In one known servo seeking and tracking system, each surface of each disk includes servo information prerecorded within radially spaced servo segments or sectors. This type of servo system, commonly known as an "embedded" servo system, provides data which is read by the operating head for purposes of seeking and tracking within a designated data track. During head traverses to seek a new specified data track, the head responds to embedded track address information within the servo sectors to identify a specified destination track. While such embedded servo systems have functioned generally satisfactorily, such systems inherently include track seek or access speed limitations due primarily to the limited sample rate at which the head can read and respond to servo information within the servo sectors. This inherent seek speed limitation is rendered more significant when relatively high track densities are used. Moreover, an embedded servo system fixes the number of available data and servo sectors in a manner which is incompatible with some types of controller surfaces.
So-called "dedicated" servo surface systems are also generally known in the art, wherein servo seeking and tracking information is prerecorded onto one surface of a memory storage disk in a disk drive unit having multiple disks. The servo seeking and tracking information is detected by an associated servo head for purposes of displacing and aligning a group of data heads with a designated data track, or to identify track crossings during a seek/access step. Such dedicated servo surface systems are preferred in certain multiple disk microcomputer applications since they can provide an overall increased data storage capacity to the disk drive unit.
For optimum disk drive unit performance it is desirable to displace the head or heads through each seek step in a minimum time period consistent with accurate head alignment with the destination track. In dedicated servo surface systems each of the data heads are displaced coextensively with the servo head for alignment with a designated "cylinder" address (a cylinder address being the alignment of all data heads over a selected track on the designated servo surface). Data applied to a particular platter or disk surface by any one of the data heads may then be indexed at a particular cylinder address. However, track seek/access errors can arise as a result of thermal expansion of the actuator arms and other mechanical components of the hard disk drive unit, resulting in a misalignment of the data heads relative to the servo head. In some cases, thermal expansion of the mechanical parts may cause one or more data heads to displace from the designated cylinder address sufficiently to introduce read/write error.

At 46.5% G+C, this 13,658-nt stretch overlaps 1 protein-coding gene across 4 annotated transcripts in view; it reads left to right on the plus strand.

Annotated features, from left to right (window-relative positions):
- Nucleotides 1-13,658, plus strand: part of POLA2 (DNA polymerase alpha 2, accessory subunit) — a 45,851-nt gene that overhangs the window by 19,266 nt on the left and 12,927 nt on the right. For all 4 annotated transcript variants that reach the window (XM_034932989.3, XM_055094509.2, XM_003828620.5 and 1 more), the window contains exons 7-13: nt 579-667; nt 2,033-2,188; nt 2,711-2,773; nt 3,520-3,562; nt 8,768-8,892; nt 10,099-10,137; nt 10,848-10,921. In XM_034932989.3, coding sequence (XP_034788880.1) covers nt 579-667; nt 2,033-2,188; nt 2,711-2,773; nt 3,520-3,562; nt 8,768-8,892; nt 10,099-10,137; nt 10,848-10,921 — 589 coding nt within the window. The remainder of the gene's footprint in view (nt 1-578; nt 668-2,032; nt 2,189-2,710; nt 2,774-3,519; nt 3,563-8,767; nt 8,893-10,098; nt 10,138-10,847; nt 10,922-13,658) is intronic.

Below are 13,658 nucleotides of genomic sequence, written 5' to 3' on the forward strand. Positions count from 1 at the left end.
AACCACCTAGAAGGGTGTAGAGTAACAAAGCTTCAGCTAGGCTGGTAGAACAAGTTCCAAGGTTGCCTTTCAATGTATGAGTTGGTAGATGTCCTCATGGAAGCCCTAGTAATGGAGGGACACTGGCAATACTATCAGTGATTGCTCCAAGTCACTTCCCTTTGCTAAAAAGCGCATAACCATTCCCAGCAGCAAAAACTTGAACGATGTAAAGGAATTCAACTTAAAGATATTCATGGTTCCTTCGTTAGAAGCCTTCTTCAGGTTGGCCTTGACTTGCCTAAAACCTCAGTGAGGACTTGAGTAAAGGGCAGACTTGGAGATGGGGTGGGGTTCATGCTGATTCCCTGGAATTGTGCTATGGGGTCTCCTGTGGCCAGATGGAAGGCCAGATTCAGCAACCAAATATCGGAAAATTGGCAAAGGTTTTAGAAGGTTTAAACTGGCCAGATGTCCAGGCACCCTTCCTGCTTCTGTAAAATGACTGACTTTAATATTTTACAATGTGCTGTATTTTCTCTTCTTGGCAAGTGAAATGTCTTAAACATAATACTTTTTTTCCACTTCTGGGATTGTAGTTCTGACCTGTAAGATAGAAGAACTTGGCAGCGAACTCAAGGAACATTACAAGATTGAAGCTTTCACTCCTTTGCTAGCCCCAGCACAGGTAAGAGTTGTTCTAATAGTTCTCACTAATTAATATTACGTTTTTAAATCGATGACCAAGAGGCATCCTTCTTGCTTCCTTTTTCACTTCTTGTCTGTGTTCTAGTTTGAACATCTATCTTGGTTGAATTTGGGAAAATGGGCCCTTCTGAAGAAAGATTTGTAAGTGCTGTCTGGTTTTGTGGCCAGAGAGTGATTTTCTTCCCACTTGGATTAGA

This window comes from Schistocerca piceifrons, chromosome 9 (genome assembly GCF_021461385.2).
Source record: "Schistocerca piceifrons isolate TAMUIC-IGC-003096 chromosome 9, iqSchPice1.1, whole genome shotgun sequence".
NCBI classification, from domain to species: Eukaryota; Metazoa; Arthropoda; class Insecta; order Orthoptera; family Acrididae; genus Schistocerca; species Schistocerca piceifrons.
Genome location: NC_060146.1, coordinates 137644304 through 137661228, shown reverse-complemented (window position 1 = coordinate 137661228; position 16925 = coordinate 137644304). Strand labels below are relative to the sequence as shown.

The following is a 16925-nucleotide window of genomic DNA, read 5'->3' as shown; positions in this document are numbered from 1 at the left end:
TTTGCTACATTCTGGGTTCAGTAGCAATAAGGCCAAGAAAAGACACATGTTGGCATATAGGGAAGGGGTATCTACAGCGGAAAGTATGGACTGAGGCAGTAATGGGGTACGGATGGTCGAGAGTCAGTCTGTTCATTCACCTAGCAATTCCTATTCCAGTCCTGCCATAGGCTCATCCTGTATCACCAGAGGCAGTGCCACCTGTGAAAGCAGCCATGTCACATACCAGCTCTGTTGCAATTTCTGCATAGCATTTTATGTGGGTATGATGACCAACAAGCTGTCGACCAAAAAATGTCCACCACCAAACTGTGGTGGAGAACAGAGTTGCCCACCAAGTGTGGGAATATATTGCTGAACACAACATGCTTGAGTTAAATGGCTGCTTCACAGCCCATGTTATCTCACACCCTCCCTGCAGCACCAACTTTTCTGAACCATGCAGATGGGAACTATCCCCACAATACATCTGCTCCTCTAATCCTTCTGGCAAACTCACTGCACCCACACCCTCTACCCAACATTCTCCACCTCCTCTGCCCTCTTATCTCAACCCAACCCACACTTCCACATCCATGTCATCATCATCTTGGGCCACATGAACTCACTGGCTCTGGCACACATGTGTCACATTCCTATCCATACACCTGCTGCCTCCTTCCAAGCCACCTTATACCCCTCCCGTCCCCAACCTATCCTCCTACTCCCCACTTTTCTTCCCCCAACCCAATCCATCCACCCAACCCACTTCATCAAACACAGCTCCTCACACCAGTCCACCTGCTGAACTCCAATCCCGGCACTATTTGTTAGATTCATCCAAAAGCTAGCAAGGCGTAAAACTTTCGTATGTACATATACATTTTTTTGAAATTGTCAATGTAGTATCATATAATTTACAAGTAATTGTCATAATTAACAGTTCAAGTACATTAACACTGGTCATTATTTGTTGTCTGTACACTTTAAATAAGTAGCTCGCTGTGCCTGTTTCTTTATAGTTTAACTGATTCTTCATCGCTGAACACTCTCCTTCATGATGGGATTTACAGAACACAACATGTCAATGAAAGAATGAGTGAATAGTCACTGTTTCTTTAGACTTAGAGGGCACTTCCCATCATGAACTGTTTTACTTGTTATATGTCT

There exists, therefore, a significant need for a system capable of compensating for thermal offset of data heads relative to the servo head, which system is relatively simple and operates automatically to minimize thermal expansion-induced read/write error. Further, such a thermal offset compensation system is needed which is specifically designed for use in dedicated servo surface hard disk drives, and which minimally impacts the speed efficiency of the computing system. Moreover, a thermal offset compensation system is needed which is capable of calculating an initial compensation offset value upon spin-up of a disk drive unit, and thereafter periodically monitoring changes in the thermal expansion-induced offset. The present invention fulfills these needs and provides further related advantages.